What needs to happen for the Fed to stop raising rates? | Inquirer Business
Intelligent Investing

What needs to happen for the Fed to stop raising rates?

/ 02:01 AM September 19, 2022

As I had discussed in my previous columns, there are numerous indications that inflation is on the way down.

Unfortunately, the Fed doesn’t seem to be convinced, which is the reason why the stock market fell sharply last week. The recently released August jobs report showed that nonfarm payrolls increased by a larger than expected 315,000, while August inflation fell by a slower than expected pace to 8.3 percent. Because of this, the market now believes that the Fed is guaranteed to raise rates by 75 basis points during the FOMC meeting scheduled for this week, and potentially by a more aggressive 100 basis points.

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Even though the jobs number seem to indicate that the US economy is doing well, there are also indicators showing otherwise. For example, the number of full-time jobs fell for the third month in a row in August, while the average weekly hours worked continued to drop. The number of job openings are also falling while job cut announcements are increasing.

Moreover, even though August inflation was higher than expected, it was down for the second month in a row from 9.1 percent in June and 8.5 percent in July. On a month-on-month basis, inflation increased by 0.1 percent, which is much lower than the 0.7 percent average since 2021.

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Inflation expectations are also going down. According to the University of Michigan inflation expectation survey, the one-year inflation expectation dropped to 4.6 percent, while the five-year inflation outlook fell to 2.8 percent. The one-year number is the lowest since September last year, while the five-year number slipped below the 2.9-3.1 percent range for the first time since July 2021.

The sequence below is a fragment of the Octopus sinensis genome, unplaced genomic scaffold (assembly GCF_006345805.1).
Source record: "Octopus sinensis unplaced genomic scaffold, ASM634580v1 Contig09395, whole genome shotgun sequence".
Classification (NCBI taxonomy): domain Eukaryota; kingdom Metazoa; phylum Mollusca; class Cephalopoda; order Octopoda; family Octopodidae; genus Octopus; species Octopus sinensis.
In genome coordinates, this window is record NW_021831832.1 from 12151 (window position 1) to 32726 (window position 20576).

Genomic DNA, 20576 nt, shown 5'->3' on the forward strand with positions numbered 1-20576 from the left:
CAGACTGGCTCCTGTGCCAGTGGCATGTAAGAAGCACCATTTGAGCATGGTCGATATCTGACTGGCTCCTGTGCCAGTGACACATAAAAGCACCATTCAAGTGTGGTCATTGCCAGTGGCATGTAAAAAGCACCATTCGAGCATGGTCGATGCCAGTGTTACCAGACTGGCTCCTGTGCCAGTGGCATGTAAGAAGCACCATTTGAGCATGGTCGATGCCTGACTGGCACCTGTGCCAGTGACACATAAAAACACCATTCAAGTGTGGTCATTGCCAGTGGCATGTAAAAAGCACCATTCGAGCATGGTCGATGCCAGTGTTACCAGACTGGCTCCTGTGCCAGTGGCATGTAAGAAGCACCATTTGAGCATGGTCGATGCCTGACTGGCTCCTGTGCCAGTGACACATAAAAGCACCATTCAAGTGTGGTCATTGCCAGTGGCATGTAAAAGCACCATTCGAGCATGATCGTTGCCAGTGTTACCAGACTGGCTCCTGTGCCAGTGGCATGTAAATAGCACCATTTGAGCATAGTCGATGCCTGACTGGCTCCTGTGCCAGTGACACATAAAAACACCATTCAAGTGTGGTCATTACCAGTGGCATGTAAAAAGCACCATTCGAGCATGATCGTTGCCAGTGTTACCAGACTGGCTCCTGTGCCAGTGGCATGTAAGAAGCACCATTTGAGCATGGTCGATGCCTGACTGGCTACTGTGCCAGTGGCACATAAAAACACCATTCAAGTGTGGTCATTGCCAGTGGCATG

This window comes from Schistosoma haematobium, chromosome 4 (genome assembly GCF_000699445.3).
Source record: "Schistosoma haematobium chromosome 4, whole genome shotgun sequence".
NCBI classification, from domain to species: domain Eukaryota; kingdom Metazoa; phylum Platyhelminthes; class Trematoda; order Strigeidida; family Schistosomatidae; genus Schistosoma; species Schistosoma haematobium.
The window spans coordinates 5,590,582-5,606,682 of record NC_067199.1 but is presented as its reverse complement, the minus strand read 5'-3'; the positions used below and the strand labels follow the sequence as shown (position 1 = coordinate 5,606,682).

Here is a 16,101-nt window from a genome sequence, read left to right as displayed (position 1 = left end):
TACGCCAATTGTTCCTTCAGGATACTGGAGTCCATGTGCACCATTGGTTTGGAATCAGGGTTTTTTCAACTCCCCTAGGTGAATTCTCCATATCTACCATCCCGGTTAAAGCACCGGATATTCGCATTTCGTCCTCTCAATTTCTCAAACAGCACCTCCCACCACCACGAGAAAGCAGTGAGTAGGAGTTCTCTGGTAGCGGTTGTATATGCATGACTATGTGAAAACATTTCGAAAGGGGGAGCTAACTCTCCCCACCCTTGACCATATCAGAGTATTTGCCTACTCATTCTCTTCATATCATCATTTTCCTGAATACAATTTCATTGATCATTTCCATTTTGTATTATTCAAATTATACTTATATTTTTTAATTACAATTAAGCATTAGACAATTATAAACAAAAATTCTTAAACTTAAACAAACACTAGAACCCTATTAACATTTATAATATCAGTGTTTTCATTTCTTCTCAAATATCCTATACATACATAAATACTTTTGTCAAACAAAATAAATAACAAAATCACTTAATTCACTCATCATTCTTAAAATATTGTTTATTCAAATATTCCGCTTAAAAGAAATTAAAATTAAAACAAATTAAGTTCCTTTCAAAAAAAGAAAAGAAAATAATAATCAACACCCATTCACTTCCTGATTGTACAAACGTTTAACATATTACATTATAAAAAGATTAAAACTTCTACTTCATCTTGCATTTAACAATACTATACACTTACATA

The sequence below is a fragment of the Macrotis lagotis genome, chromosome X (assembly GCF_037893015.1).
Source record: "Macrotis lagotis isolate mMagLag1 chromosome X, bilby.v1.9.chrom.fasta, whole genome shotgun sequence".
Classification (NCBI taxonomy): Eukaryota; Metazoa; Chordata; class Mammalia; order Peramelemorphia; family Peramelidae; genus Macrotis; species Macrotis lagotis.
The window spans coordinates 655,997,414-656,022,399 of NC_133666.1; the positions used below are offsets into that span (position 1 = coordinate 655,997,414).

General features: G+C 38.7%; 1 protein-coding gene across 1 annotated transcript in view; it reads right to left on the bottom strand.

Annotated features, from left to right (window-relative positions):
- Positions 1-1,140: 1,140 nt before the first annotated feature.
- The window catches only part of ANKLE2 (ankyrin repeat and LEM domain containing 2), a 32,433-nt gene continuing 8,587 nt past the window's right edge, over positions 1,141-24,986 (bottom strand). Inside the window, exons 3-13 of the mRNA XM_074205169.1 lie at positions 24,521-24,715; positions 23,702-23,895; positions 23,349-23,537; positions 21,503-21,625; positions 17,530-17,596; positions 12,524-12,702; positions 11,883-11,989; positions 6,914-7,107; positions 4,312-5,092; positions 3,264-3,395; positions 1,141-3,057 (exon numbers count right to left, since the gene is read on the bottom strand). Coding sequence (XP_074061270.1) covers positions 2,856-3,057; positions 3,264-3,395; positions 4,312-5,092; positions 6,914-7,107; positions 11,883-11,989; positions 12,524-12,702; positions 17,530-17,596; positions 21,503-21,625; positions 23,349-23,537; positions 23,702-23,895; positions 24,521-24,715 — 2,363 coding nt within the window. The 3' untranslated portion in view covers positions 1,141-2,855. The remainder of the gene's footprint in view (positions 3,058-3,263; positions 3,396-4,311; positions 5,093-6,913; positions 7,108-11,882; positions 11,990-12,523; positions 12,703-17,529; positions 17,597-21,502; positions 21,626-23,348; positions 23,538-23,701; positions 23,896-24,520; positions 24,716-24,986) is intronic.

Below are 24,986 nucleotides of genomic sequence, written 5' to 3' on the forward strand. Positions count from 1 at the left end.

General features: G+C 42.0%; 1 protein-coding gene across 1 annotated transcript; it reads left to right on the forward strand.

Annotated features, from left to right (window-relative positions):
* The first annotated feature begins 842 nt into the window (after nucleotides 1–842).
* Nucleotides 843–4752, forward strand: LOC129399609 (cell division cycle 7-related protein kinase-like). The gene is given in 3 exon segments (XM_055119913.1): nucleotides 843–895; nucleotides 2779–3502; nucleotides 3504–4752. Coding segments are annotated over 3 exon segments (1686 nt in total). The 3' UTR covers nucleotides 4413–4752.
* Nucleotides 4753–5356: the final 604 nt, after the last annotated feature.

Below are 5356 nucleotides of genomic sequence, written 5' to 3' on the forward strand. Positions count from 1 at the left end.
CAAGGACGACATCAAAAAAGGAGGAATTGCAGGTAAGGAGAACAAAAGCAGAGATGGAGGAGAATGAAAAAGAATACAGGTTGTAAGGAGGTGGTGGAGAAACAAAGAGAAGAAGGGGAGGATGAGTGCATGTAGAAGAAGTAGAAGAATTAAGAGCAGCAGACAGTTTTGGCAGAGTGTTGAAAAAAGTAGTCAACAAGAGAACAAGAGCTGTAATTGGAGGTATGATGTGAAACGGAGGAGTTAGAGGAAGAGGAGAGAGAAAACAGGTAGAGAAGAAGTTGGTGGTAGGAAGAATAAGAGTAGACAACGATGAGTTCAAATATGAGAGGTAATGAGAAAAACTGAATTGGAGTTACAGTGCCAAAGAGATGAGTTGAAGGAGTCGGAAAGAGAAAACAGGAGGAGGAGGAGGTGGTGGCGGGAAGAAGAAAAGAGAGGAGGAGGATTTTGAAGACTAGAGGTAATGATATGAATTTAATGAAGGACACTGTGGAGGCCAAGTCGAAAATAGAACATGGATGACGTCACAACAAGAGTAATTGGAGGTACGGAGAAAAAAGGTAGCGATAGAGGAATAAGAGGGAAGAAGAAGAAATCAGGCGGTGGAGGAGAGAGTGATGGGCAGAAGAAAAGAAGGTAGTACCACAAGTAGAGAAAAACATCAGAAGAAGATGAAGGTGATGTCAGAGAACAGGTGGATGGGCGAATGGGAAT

Sadly, the Fed is not leaving any room for errors. After all, it took a while for it to change its view that inflation was only transitory, and this might have been partly responsible for inflation hitting 40-year highs earlier this year. Moreover, in 1980, then Fed Chair Paul Volcker prematurely stopped raising rates and even cut rates because the US economy fell into a recession. However, inflation remained elevated, which prompted the Fed to tighten even more aggressively. This in turn led to another recession, with US gross domestic product falling by a steeper 1.8 percent in 1982 from 0.3 percent in 1980. Failure to permanently bring down inflation would have more disastrous consequences. Consequently, the Fed considers a higher jobless rate and slower economic growth as lesser evils.

For the Fed to be convinced that it has successfully beat inflation, the jobs number might have to weaken significantly. It might also want to see headline inflation not just trending lower but falling closer to the 2.0 percent level. However, once economic indicators prove beyond a doubt that inflation is no longer a problem, the US economy would most likely be headed to a hard landing. After all, it takes time for changes in monetary policy to have an impact on the economy, putting the Fed at risk of over tightening. The Fed’s relentless battle against inflation would also hurt other economies around the world, including the Philippines, since central banks would have no choice but to raise interest rates to address the diminishing interest rate differential with the United Staes and prevent their currencies from depreciating sharply. INQ

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